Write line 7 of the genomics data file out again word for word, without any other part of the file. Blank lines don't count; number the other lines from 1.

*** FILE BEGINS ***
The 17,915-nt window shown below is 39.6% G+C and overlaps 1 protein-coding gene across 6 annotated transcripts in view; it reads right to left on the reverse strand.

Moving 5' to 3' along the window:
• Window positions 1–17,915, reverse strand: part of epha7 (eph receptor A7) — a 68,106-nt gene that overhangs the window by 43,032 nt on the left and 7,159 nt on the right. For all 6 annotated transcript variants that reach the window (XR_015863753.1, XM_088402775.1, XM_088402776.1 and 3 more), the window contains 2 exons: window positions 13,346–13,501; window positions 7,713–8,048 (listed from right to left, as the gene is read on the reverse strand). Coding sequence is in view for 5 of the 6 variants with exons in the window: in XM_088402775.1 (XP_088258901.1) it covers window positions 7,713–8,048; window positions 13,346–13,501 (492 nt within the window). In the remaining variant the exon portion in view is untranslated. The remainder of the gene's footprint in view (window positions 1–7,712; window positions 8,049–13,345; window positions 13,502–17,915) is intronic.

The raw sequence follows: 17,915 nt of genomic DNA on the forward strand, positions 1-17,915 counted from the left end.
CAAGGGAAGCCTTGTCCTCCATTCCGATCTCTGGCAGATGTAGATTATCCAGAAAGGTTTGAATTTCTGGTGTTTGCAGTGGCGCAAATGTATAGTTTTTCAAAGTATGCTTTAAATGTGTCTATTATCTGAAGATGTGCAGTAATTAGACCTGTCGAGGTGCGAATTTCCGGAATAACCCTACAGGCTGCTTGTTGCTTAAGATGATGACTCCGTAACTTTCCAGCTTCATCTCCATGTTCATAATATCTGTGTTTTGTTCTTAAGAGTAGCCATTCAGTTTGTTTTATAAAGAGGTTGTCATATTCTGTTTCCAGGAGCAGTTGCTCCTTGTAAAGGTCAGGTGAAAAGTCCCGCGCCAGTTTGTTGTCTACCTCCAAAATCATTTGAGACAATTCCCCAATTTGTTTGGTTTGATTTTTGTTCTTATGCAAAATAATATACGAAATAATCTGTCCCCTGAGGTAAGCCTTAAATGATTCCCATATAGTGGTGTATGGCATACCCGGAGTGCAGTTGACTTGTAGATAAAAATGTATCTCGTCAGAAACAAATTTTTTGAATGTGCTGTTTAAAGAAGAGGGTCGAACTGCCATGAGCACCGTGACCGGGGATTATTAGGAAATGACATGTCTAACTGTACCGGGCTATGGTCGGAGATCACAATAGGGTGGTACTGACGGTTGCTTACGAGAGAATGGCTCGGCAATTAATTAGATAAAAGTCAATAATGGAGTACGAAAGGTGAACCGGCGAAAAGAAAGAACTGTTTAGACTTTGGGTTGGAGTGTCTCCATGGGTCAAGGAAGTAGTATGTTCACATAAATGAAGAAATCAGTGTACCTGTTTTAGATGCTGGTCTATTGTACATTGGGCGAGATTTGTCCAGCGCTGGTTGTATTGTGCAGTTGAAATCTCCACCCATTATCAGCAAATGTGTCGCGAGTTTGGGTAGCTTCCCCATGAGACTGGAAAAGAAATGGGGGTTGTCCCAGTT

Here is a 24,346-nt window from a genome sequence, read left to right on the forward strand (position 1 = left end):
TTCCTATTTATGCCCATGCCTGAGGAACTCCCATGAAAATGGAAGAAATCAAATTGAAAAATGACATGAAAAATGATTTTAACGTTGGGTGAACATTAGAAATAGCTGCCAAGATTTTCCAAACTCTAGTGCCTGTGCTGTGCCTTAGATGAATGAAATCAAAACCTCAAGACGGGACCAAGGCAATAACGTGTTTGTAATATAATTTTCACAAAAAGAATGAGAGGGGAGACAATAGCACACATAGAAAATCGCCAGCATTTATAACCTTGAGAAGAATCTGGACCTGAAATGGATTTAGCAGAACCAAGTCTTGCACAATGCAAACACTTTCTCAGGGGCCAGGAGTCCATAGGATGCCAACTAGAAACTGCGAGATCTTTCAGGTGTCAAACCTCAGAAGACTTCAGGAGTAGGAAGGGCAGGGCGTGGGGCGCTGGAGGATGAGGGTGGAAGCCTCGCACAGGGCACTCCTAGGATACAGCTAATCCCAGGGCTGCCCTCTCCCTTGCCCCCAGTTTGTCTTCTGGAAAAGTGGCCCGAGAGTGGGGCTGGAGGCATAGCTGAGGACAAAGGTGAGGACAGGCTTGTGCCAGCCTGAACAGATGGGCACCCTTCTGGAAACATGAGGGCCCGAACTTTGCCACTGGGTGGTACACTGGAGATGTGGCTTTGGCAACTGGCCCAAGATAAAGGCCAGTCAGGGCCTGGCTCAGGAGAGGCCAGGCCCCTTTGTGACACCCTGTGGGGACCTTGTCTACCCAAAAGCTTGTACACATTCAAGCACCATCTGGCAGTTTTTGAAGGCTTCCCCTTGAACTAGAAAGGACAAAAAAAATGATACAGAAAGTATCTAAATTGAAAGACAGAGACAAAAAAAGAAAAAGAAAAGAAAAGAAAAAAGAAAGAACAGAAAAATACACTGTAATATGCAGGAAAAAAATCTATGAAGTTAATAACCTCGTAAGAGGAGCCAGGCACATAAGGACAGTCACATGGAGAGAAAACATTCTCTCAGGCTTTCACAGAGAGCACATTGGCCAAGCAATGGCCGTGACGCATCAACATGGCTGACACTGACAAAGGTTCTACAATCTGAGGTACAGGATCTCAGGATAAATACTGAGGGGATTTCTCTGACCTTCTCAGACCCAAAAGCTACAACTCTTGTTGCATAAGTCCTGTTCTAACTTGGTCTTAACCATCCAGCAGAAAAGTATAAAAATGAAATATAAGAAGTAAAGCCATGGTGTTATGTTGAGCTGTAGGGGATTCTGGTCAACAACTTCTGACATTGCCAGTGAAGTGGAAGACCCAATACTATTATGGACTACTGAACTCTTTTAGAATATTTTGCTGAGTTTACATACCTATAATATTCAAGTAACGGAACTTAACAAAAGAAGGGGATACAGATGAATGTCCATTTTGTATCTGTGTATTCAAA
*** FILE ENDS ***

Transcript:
TTCCTATTTATGCCCATGCCTGAGGAACTCCCATGAAAATGGAAGAAATCAAATTGAAAAATGACATGAAAAATGATTTTAACGTTGGGTGAACATTAGAAATAGCTGCCAAGATTTTCCAAACTCTAGTGCCTGTGCTGTGCCTTAGATGAATGAAATCAAAACCTCAAGACGGGACCAAGGCAATAACGTGTTTGTAATATAATTTTCACAAAAAGAATGAGAGGGGAGACAATAGCACACATAGAAAATCGCCAGCATTTATAACCTTGAGAAGAATCTGGACCTGAAATGGATTTAGCAGAACCAAGTCTTGCACAATGCAAACACTTTCTCAGGGGCCAGGAGTCCATAGGATGCCAACTAGAAACTGCGAGATCTTTCAGGTGTCAAACCTCAGAAGACTTCAGGAGTAGGAAGGGCAGGGCGTGGGGCGCTGGAGGATGAGGGTGGAAGCCTCGCACAGGGCACTCCTAGGATACAGCTAATCCCAGGGCTGCCCTCTCCCTTGCCCCCAGTTTGTCTTCTGGAAAAGTGGCCCGAGAGTGGGGCTGGAGGCATAGCTGAGGACAAAGGTGAGGACAGGCTTGTGCCAGCCTGAACAGATGGGCACCCTTCTGGAAACATGAGGGCCCGAACTTTGCCACTGGGTGGTACACTGGAGATGTGGCTTTGGCAACTGGCCCAAGATAAAGGCCAGTCAGGGCCTGGCTCAGGAGAGGCCAGGCCCCTTTGTGACACCCTGTGGGGACCTTGTCTACCCAAAAGCTTGTACACATTCAAGCACCATCTGGCAGTTTTTGAAGGCTTCCCCTTGAACTAGAAAGGACAAAAAAAATGATACAGAAAGTATCTAAATTGAAAGACAGAGACAAAAAAAGAAAAAGAAAAGAAAAGAAAAAAGAAAGAACAGAAAAATACACTGTAATATGCAGGAAAAAAATCTATGAAGTTAATAACCTCGTAAGAGGAGCCAGGCACATAAGGACAGTCACATGGAGAGAAAACATTCTCTCAGGCTTTCACAGAGAGCACATTGGCCAAGCAATGGCCGTGACGCATCAACATGGCTGACACTGACAAAGGTTCTACAATCTGAGGTACAGGATCTCAGGATAAATACTGAGGGGATTTCTCTGACCTTCTCAGACCCAAAAGCTACAACTCTTGTTGCATAAGTCCTGTTCTAACTTGGTCTTAACCATCCAGCAGAAAAGTATAAAAATGAAATATAAGAAGTAAAGCCATGGTGTTATGTTGAGCTGTAGGGGATTCTGGTCAACAACTTCTGACATTGCCAGTGAAGTGGAAGACCCAATACTATTATGGACTACTGAACTCTTTTAGAATATTTTGCTGAGTTTACATACCTATAATATTCAAGTAACGGAACTTAACAAAAGAAGGGGATACAGATGAATGTCCATTTTGTATCTGTGTATTCAAA